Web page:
(1) The LAPD should place a greater emphasis on basic patrol duties by re-allocating police officers away from special units and toward patrol assignments.

    (2) Both the LAPD and the City of Los Angeles should devote more resources to emergency response planning and training.

    (3) The city should overhaul its emergency operations center and emergency communications system to better coordinate emergency response procedures.

    In its investigation, the Webster Commission took into account information attained from a wide variety of sources, including LAPD officers, other law enforcement personnel, politicians, the media, and community leaders.

  • Conditions Governing Use

    All requests for permission to publish or quote from manuscripts must be submitted in writing to the Manuscripts Librarian. Permission for publication is given on behalf of Special Collections as the owner of the physical items and is not intended to include or imply permission of the copyright holder, which must also be obtained.

  • Conditions Governing Access

    COLLECTION STORED OFF-SITE. Advance notice required for access.

  • Preferred Citation

    [Box/folder# or item name], Los Angeles Webster Commission records, Collection no. 0244, Regional History Collections, Special Collections, USC Libraries, University of Southern California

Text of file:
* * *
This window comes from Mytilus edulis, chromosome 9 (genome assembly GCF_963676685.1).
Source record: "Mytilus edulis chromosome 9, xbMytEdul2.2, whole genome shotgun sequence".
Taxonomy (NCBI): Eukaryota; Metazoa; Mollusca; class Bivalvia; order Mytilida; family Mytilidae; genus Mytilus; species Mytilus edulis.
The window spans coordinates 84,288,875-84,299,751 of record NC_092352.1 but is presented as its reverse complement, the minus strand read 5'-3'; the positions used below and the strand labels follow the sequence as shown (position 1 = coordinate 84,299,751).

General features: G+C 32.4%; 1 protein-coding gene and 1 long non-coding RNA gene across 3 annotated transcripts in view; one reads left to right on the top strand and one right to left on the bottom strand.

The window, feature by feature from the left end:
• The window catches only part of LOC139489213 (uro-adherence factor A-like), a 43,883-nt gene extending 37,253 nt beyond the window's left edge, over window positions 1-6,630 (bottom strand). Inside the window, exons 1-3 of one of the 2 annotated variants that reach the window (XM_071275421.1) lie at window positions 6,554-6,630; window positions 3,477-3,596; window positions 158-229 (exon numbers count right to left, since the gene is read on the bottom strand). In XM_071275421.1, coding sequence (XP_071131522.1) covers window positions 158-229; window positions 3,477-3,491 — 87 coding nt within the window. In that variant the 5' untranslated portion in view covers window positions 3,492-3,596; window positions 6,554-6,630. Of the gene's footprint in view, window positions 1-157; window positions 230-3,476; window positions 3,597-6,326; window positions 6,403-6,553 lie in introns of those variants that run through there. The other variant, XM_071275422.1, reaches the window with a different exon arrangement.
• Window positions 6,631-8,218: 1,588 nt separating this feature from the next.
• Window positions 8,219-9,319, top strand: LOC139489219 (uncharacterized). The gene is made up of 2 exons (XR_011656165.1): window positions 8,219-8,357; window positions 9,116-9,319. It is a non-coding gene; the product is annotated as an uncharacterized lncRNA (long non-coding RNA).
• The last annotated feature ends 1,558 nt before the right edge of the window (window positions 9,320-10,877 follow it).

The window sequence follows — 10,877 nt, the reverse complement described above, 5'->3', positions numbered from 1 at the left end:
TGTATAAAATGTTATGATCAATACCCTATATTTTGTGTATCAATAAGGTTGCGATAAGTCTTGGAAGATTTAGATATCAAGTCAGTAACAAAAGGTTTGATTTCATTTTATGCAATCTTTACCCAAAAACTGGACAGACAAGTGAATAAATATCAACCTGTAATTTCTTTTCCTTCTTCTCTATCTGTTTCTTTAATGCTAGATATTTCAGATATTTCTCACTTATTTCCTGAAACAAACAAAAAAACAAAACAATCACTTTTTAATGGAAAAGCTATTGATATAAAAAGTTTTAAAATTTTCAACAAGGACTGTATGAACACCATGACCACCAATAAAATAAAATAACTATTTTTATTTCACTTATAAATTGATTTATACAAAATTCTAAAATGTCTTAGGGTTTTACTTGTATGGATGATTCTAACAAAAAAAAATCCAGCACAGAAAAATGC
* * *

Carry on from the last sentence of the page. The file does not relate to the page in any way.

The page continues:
• Acquisition

    The collection was given to the University of Southern California on October 30, 1992 by the Special Advisor to the Board of Police Commissioners of the City of Los Angeles.

  • Arrangement

    For the most part, the collection's contents have been kept within their original groupings. Original folder titles and series titles were used to describe the materials when the titles could be deciphered. Otherwise, folder and series titles were assigned based on the contents.

  • Scope and Content

    Chaired by former federal judge and FBI and CIA Director William H. Webster, the Los Angeles Webster Commission assessed law enforcement's performance in connection with the April, 1992 Los Angeles riots. The collection consists of materials collected and studied by the Commission over the course of its investigation. Materials pertain to both the Los Angeles incident specifically, and civil disturbance, riot control, and policing tactics in general.

    Included in the collection are the following: interviews with LAPD officers, law enforcement personnel, government officials, community leaders, and activists; articles, broadcasts, and press releases covering the riots; various tactical and contingency plans created for disasters and emergencies; reports, studies, and manuals about riot control and prevention; literature about community-based policing strategies; emergency plans and procedures developed by other cities; and after-action reports issued once the riots had subsided. Also featured are items related to the internal operations of the LAPD both before and during the riots, including activity reports, meeting agendas and minutes, arrest data, annual reports, curricula and educational materials, and personnel rosters.

Components